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Disclaimer. After nearly 40 years managing money for some of the largest life offices and investment managers in the world, I think I have something to offer. These days I'm retired, and I can't by law give you advice. While I do make mistakes, I try hard to do my analysis thoroughly, and to make sure my data are correct (old habits die hard!) Also, don't ask me why I called it "Volewica". It's too late, now.

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Friday, July 13, 2018

Chad picks solar

Ennedi Plateau in northeastern Chad


Chad isn't big in the scheme of things to do with global warming, except as a sufferer of its effects.  Its population is about 14.5 million, of whom 13 million have no access to electricity.  Why do I find it so interesting?  Because Chad won't be choosing solar because of fossil fuel's effect on the climate.  From their point of view, if the big emitters (US, Europe, China, India, Japan and Russia) aren't doing anything, why should they, a poor country, make big sacrifices?  No, they're doing it because solar is cheaper.

Because they already have 125 MW of diesel and heavy fuel oil generation capacity, they won't need storage to balance solar output.  They can just run the fossil fuel generation at night and let solar take care of demand in the day.  The 200 to 400 MW capacity of the new solar investment will produce 60 to 120 MW of output, assuming a capacity factor of 30%.  So this new solar capacity will do more to cut the cost of electricity than to expand supply.  But that's not a bad thing: electricity from diesel or oil is very expensive.   Access to cheap energy is the key to economic development.  The next stage will be to add solar PV with storage (or a CSP plant), for the capital, and solar PV with storage for regional towns.  Insolation across most of Chad is among the highest in the world.  Building out a grid would be very costly, so distributed generation via solar plus storage is the way to go.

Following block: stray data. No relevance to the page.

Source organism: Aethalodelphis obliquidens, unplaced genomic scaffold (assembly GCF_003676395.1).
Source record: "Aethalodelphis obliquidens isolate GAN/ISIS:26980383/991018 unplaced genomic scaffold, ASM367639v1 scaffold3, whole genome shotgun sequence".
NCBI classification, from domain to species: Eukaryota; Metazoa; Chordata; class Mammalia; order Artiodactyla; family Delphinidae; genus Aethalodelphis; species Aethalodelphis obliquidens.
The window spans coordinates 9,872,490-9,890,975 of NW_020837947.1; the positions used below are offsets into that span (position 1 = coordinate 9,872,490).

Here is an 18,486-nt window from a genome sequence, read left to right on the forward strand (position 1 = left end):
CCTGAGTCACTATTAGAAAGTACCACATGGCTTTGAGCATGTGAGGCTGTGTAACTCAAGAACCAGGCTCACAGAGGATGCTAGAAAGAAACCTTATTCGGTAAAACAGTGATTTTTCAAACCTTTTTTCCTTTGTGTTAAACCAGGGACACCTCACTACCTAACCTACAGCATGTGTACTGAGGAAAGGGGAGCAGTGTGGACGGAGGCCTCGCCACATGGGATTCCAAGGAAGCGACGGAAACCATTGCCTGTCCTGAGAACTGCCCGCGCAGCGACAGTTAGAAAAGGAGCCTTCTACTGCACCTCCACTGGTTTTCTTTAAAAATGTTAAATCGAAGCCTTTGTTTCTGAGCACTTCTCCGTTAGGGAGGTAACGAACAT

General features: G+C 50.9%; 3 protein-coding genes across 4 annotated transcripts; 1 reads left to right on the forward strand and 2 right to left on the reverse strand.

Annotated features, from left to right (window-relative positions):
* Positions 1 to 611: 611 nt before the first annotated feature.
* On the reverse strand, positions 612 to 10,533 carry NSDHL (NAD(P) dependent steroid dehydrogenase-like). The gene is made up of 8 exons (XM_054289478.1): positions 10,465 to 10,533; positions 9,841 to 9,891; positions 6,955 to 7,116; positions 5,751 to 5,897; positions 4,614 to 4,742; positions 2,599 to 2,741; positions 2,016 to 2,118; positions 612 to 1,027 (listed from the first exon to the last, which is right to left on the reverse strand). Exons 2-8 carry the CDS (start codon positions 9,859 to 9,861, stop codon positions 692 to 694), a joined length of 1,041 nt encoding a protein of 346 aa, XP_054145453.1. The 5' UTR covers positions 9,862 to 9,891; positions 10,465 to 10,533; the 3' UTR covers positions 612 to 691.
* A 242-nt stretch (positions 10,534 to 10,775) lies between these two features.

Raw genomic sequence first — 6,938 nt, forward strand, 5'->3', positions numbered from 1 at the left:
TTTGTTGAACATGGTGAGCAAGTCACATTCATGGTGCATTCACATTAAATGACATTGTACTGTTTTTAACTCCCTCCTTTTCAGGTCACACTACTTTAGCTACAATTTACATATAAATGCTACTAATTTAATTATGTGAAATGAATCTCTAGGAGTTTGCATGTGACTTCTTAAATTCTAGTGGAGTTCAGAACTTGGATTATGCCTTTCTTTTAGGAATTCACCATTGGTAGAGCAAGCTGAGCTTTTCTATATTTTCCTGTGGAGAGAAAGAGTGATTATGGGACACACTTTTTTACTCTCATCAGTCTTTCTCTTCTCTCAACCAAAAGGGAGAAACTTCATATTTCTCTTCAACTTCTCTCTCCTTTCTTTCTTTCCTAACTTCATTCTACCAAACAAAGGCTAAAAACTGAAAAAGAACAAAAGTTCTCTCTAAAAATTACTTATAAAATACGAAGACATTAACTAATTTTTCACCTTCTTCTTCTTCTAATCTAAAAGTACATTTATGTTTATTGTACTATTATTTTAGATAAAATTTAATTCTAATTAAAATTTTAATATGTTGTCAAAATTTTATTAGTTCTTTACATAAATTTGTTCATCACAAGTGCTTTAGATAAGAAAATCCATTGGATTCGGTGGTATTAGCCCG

Across Africa, solar is taking off.  Costs are falling, and the understanding and awareness of grid operators and governments is increasing.  It makes the bitter recalcitrance of right-wing governments in the US and Australia towards renewables even harder to understand.

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